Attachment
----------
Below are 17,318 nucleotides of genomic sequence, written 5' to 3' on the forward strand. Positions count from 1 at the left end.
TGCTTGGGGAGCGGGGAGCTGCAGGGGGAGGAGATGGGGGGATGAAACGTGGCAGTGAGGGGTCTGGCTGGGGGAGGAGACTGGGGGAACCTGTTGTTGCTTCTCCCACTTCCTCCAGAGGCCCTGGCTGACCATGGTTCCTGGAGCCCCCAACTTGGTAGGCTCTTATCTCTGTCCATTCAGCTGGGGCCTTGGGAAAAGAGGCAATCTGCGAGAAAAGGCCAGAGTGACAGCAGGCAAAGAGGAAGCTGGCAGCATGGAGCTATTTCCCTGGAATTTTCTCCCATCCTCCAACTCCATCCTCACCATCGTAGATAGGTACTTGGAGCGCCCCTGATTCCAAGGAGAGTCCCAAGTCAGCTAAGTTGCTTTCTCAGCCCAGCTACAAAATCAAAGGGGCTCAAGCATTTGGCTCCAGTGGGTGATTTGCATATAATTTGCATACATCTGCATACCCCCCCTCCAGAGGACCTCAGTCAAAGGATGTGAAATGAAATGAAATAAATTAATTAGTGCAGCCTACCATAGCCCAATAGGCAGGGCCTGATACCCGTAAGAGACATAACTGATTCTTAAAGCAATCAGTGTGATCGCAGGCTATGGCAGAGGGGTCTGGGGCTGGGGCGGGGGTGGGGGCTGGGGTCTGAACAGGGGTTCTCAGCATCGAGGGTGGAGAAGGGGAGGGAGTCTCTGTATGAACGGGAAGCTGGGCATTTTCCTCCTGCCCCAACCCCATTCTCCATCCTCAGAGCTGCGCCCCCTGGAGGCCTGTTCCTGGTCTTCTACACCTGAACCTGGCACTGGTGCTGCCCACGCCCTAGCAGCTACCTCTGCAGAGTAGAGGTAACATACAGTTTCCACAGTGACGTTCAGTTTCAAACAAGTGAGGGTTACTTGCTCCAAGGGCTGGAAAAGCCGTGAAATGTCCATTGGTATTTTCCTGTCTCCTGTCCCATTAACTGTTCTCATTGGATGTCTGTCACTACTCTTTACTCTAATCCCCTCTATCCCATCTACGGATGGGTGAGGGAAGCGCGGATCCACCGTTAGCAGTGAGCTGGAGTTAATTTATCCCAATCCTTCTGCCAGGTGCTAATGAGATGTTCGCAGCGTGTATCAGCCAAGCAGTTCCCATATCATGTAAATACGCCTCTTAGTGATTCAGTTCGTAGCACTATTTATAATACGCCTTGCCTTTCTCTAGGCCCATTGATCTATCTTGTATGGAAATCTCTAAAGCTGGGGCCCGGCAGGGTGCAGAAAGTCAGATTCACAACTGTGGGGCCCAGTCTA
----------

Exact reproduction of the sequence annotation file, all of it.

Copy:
Below are 17,318 nucleotides of genomic sequence, written 5' to 3' on the forward strand. Positions count from 1 at the left end.
TGCTTGGGGAGCGGGGAGCTGCAGGGGGAGGAGATGGGGGGATGAAACGTGGCAGTGAGGGGTCTGGCTGGGGGAGGAGACTGGGGGAACCTGTTGTTGCTTCTCCCACTTCCTCCAGAGGCCCTGGCTGACCATGGTTCCTGGAGCCCCCAACTTGGTAGGCTCTTATCTCTGTCCATTCAGCTGGGGCCTTGGGAAAAGAGGCAATCTGCGAGAAAAGGCCAGAGTGACAGCAGGCAAAGAGGAAGCTGGCAGCATGGAGCTATTTCCCTGGAATTTTCTCCCATCCTCCAACTCCATCCTCACCATCGTAGATAGGTACTTGGAGCGCCCCTGATTCCAAGGAGAGTCCCAAGTCAGCTAAGTTGCTTTCTCAGCCCAGCTACAAAATCAAAGGGGCTCAAGCATTTGGCTCCAGTGGGTGATTTGCATATAATTTGCATACATCTGCATACCCCCCCTCCAGAGGACCTCAGTCAAAGGATGTGAAATGAAATGAAATAAATTAATTAGTGCAGCCTACCATAGCCCAATAGGCAGGGCCTGATACCCGTAAGAGACATAACTGATTCTTAAAGCAATCAGTGTGATCGCAGGCTATGGCAGAGGGGTCTGGGGCTGGGGCGGGGGTGGGGGCTGGGGTCTGAACAGGGGTTCTCAGCATCGAGGGTGGAGAAGGGGAGGGAGTCTCTGTATGAACGGGAAGCTGGGCATTTTCCTCCTGCCCCAACCCCATTCTCCATCCTCAGAGCTGCGCCCCCTGGAGGCCTGTTCCTGGTCTTCTACACCTGAACCTGGCACTGGTGCTGCCCACGCCCTAGCAGCTACCTCTGCAGAGTAGAGGTAACATACAGTTTCCACAGTGACGTTCAGTTTCAAACAAGTGAGGGTTACTTGCTCCAAGGGCTGGAAAAGCCGTGAAATGTCCATTGGTATTTTCCTGTCTCCTGTCCCATTAACTGTTCTCATTGGATGTCTGTCACTACTCTTTACTCTAATCCCCTCTATCCCATCTACGGATGGGTGAGGGAAGCGCGGATCCACCGTTAGCAGTGAGCTGGAGTTAATTTATCCCAATCCTTCTGCCAGGTGCTAATGAGATGTTCGCAGCGTGTATCAGCCAAGCAGTTCCCATATCATGTAAATACGCCTCTTAGTGATTCAGTTCGTAGCACTATTTATAATACGCCTTGCCTTTCTCTAGGCCCATTGATCTATCTTGTATGGAAATCTCTAAAGCTGGGGCCCGGCAGGGTGCAGAAAGTCAGATTCACAACTGTGGGGCCCAGTCTA